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Dr Hugo Johannes Blaschke (14 November 1881 – 6 December 1959) was a German dental surgeon notable for being Adolf Hitler’s personal dentist from 1933 to April 1945 and for being the chief dentist on the staff of Heinrich Himmler with the rank of SS-Brigadeführer.

Biography[edit | edit source]

Blaschke was born in Neustadt and studied dentistry in Berlin and at the University of Pennsylvania. He trained as a dentist in London and during World War I he served as a military dentist. After treating Hermann Göring, he joined the Nazi party in 1931 and then the SS. As well as Hitler, he also treated Eva Braun, Joseph Goebbels and Heinrich Himmler.

He was interrogated by the Americans after the war about Hitler’s dental treatment in the hope that this would lead to the identification of his remains. He stated that he fitted a large dental bridge to Hitler's upper jaw in 1933 and that on 10 November 1944 he carried out surgery to cut off part of the bridge due to a gum infection that was causing Hitler severe toothache. In May 1945 Soviet officers showed a dental bridge to Blaschke's technician Fritz Echtmann and his dental assistant Käthe Heusermann and they both identified it as being Hitler's.[1] Blaschke also reconstructed the dental records of Martin Bormann from memory and these were later used to identify his skeletal remains which were discovered in Berlin in 1972.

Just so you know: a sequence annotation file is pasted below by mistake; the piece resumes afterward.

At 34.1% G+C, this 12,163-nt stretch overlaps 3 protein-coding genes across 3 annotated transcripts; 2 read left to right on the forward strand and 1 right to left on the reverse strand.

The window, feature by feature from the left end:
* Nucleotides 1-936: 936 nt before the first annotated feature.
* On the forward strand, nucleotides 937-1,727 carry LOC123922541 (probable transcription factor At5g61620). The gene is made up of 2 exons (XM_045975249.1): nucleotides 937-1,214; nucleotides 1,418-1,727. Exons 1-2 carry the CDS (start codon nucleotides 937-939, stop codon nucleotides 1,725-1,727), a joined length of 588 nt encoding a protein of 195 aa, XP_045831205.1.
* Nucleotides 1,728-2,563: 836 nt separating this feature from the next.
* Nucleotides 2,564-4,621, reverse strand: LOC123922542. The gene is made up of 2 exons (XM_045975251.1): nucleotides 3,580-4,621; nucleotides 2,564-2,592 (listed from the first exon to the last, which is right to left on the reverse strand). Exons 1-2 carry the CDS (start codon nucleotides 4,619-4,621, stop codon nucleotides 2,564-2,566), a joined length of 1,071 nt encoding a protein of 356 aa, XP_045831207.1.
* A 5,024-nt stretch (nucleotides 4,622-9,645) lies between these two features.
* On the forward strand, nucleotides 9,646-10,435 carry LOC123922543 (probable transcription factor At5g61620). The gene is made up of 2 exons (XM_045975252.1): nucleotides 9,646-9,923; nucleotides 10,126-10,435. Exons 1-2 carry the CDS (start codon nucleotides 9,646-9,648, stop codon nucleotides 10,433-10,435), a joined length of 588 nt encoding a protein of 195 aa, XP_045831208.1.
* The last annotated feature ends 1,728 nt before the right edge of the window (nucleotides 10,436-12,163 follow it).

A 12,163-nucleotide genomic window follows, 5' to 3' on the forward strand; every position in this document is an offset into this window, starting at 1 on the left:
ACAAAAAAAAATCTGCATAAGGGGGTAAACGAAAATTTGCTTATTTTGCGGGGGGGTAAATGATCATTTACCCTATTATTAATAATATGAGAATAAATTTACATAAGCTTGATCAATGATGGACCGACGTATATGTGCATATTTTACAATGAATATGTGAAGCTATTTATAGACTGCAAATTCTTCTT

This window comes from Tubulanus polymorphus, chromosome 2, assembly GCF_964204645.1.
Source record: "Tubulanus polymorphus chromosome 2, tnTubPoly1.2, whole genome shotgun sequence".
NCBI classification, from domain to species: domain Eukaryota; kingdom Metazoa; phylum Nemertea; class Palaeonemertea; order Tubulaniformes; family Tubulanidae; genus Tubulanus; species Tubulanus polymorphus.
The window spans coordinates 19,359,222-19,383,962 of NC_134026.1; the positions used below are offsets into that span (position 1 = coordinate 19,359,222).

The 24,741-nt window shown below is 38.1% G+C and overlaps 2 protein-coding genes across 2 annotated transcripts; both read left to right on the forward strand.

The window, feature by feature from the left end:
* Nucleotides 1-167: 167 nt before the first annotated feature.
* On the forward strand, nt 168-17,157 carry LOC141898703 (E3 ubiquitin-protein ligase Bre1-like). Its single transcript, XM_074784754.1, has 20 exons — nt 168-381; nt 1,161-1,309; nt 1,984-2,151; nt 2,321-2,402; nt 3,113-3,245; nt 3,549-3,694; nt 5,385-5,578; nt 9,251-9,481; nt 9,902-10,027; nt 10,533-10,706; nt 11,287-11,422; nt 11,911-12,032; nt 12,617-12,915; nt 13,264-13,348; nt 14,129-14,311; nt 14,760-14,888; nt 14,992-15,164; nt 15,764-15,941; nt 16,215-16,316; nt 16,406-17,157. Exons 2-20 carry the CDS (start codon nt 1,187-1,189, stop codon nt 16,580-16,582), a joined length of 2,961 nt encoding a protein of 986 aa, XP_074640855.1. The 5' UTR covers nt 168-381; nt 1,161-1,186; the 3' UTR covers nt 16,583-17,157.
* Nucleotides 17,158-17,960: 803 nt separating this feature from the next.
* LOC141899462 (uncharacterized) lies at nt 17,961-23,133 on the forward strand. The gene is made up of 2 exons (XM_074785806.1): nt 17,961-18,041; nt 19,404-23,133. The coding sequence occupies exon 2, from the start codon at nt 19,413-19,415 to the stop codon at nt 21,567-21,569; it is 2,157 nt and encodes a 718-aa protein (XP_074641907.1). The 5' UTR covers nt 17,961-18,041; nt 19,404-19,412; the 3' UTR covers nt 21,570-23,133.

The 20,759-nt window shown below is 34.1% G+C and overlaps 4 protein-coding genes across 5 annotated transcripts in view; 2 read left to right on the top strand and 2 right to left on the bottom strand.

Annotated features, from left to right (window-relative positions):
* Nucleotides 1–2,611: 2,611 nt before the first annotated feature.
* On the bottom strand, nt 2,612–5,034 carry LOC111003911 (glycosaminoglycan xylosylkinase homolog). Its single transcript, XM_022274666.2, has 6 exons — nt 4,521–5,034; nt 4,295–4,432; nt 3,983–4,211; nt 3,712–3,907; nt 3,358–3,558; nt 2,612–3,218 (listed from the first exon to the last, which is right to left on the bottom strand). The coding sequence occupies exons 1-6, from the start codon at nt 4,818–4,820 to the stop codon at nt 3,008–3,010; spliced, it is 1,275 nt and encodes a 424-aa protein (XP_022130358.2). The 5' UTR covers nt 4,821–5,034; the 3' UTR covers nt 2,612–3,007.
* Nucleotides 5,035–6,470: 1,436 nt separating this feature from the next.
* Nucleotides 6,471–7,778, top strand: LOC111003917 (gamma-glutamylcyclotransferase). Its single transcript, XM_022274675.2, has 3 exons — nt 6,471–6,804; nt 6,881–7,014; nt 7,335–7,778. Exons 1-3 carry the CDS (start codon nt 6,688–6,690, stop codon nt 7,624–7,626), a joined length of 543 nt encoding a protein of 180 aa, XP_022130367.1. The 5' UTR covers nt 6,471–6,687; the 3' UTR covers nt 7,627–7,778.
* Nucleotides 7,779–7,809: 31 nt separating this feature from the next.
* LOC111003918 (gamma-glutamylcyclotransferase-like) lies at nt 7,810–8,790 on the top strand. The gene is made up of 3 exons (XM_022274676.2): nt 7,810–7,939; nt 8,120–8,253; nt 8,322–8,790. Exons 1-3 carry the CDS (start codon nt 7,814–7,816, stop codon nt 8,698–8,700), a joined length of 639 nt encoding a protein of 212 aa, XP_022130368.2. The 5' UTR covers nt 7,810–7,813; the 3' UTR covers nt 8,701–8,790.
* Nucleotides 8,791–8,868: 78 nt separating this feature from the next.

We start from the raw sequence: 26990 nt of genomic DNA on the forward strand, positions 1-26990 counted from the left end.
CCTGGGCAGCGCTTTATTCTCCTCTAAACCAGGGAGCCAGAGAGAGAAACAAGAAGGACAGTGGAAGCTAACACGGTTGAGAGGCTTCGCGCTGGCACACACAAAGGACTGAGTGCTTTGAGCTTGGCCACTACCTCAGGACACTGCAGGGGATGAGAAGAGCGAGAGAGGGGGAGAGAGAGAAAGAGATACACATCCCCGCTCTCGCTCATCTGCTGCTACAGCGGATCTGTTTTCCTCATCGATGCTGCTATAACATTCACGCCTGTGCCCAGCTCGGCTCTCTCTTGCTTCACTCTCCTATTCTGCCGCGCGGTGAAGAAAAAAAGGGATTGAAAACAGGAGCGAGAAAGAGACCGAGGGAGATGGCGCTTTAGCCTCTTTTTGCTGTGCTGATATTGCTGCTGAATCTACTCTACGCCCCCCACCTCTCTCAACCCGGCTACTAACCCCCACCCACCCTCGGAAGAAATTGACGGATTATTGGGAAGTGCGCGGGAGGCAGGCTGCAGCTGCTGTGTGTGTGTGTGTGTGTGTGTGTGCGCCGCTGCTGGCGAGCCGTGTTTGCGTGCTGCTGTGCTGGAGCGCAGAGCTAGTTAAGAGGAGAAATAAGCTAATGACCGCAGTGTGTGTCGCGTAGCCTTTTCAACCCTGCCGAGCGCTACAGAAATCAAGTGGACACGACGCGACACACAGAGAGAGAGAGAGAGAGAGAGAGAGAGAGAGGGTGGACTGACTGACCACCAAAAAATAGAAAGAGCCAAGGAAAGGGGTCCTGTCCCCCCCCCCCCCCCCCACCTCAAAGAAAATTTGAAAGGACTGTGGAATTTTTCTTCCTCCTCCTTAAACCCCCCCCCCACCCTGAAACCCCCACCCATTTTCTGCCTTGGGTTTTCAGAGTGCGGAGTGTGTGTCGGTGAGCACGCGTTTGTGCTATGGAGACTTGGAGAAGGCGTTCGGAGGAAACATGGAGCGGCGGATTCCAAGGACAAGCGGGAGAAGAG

After his release from captivity in 1948 Blaschke continued to practise as a dentist in Nuremberg and died there aged 78.[2]

References[edit | edit source]

  1. Ian Kershaw (2000). Hitler 1936-1945: Nemesis. Penguin Press. ISBN 0-393-32252-1. 
  2. Joachimsthaler, Anton (1999) [1995]. The Last Days of Hitler: The Legends, The Evidence, The Truth. Brockhampton Press. ISBN 1-86019-902-X. 

External links[edit | edit source]

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